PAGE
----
There are important business implications to consider. Because a human can’t easily detect the same features a computer might use in making its classification, companies will have to guard against releasing AI–based solutions that might contain inherent biases. This is possible when a solution consists of hundreds or thousands of features and their relationship is not obvious, making any biases hard to detect in advance through testing.
Employers will also have to consider mobile apps that their employees download into their personal devices. It is not hard to imagine that an innocent photo from a company event or party could inadvertently reveal another employee’s sexual orientation. Company policies will have to be updated to account for this rapidly advancing technology.
The authors admit that they struggled to reach a decision whether to publicly share their findings. I am glad that they published their results because if they hadn’t someone could develop an app, release it into the world, and place everyone in a reactionary position. Rather than making decisions from a reactionary position, we have an opportunity to be thoughtful and proactive.
Update 1 [Sept. 13, 2017] Since the publication of their paper, the authors have come under scrutiny by various LGBTQ+ and human rights groups. Clearly unhappy with the results and implications, these groups call the paper”dangerous,” “flawed,” “junk science.” While I understand the emotional reaction, their criticisms are not scientific and disregard issues the authors address in the original paper. It’s important to note that the authors say they would not object if their findings are found wrong.
Contrary to the assertions that their approach was not sound, their findings are mathematically grounded. In fact, I found only two places where I believe they reach unsupported conclusions. First, the authors assert that their findings support the prenatal hormone theory (PHT) of sexuality. This was not the focus of their research and it is a huge leap of faith to assert that characteristics in a photo alone align with one’s genetic makeup. Current research only shows that a relationship in the opposite direction is true; that you can look at one’s genome and predict what that person looks like. While theoretically possible to move from photo to genotype, their paper does not provide sufficient evidence to show this is true.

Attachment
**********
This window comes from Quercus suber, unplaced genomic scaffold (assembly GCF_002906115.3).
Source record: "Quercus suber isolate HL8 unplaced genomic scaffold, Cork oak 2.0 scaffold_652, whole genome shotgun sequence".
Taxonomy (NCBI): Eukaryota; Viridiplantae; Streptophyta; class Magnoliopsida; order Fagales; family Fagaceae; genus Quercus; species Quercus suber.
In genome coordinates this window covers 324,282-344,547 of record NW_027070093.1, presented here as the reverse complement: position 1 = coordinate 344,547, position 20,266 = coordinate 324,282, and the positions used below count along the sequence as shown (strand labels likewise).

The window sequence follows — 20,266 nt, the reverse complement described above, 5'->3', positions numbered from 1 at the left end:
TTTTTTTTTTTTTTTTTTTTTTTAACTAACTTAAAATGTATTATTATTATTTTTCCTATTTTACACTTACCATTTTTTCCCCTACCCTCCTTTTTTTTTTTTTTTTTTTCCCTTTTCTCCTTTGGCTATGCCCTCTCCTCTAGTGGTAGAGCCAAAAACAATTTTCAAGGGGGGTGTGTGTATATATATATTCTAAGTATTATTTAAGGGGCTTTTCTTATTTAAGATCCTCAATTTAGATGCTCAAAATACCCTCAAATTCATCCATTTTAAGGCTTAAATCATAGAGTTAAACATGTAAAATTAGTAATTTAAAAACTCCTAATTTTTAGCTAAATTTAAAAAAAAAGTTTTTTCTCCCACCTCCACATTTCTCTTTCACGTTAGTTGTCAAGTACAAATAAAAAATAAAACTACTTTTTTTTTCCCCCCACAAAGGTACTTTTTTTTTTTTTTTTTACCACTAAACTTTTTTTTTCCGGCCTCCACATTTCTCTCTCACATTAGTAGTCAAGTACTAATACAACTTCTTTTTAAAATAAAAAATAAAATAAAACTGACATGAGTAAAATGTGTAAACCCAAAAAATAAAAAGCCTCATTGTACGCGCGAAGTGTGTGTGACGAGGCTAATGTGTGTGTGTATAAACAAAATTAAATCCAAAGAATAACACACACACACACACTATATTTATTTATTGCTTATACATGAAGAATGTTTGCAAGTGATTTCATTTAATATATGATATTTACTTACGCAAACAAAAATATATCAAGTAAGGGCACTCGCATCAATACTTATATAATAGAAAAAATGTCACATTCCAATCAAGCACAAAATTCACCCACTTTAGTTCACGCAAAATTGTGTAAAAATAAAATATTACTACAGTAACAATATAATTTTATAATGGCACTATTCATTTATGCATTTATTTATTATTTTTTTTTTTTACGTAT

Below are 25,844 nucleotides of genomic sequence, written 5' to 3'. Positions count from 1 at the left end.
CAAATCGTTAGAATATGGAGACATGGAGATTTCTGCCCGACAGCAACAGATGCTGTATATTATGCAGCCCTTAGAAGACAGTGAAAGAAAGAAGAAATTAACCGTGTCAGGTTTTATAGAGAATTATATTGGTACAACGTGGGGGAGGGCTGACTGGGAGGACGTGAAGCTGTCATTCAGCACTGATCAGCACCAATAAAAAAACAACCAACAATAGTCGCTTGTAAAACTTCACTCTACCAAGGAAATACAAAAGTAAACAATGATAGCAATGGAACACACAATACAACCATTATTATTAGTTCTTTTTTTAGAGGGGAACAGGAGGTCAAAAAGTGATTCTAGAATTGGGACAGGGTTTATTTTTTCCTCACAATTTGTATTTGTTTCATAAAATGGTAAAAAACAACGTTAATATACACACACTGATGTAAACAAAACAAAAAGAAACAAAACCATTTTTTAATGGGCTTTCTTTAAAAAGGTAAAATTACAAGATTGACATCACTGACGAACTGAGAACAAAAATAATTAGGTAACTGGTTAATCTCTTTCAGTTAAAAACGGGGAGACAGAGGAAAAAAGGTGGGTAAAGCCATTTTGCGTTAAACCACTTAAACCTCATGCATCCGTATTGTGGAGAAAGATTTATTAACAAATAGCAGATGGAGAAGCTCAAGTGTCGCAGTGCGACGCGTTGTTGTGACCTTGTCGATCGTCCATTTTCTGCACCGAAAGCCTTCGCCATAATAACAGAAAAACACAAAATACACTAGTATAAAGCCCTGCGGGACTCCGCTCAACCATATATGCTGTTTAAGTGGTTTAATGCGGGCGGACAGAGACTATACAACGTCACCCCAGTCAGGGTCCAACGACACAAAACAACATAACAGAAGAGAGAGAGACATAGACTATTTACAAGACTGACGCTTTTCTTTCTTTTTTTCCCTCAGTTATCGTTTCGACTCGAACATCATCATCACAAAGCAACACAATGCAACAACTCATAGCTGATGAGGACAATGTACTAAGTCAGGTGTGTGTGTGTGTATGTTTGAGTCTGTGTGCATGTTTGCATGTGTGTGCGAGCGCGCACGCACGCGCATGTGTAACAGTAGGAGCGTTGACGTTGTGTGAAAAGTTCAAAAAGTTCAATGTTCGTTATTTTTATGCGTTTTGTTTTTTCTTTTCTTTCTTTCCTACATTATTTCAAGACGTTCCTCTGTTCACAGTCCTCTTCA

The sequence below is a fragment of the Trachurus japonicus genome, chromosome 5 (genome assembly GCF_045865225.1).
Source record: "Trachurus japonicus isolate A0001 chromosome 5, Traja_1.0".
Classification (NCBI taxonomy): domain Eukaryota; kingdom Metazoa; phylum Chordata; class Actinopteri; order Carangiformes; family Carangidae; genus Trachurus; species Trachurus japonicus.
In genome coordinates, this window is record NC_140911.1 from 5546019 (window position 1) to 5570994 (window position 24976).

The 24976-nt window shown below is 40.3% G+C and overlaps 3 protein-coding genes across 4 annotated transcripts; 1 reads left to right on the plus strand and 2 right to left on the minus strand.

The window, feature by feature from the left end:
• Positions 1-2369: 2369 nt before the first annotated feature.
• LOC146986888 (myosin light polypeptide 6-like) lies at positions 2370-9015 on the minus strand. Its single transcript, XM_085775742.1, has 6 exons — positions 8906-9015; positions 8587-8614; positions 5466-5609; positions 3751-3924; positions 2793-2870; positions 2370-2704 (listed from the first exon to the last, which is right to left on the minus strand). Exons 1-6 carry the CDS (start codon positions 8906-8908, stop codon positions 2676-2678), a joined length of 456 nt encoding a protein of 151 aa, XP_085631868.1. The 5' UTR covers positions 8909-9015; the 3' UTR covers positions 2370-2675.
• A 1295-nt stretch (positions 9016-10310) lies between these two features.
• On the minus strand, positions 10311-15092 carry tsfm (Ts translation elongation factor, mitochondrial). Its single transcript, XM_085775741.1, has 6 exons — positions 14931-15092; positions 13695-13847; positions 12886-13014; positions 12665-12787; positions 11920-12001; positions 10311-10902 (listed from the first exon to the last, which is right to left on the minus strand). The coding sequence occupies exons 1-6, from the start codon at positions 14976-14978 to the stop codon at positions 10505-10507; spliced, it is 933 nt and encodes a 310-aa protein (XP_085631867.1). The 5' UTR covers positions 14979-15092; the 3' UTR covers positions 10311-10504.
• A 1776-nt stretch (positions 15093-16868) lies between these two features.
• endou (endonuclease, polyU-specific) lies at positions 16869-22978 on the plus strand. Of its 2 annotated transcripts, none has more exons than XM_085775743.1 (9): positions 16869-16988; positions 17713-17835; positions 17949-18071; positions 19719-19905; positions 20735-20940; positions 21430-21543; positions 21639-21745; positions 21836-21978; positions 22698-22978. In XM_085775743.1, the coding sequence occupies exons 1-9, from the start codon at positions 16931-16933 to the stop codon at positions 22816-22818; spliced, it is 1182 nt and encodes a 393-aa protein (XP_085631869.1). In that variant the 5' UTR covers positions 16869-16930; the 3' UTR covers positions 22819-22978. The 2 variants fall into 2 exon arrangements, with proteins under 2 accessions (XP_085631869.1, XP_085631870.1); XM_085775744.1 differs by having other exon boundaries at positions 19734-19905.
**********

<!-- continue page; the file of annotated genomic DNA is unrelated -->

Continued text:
Second, we have to guard against mistaking correlation from causation. Although they are able to link photos containing phenotypical (eg, visual) characteristics to sexual orientation, the visual cues may be the result, not indicative of a cause. For example, after someone identifies with a certain group, it is quite possible that they learn to take on the behaviors, mannerisms and other characteristics of that group. This means that we have to guard against drawing conclusions not present in their work.
Update 2 [Sept. 13, 2017] Added the quote about this article/blog post that was provided by one of the paper’s authors, Michal Kosinski.
Steven B. Bryant is a researcher and author who investigates the innovative application and strategic implications of science and technology on society and business. He holds a Master of Science in Computer Science from the Georgia Institute of Technology where he specialized in machine learning and interactive intelligence. He also holds an MBA from the University of San Diego. He is the author of DISRUPTIVE: Rewriting the rules of physics, which is a thought–provoking book that shows where relativity fails and introduces Modern Mechanics, a unified model of motion that fundamentally changes how we view modern physics. DISRUPTIVE is available at Amazon.com, BarnesAndNoble.com, and other booksellers!
Photo courtesy of Pixabay.com.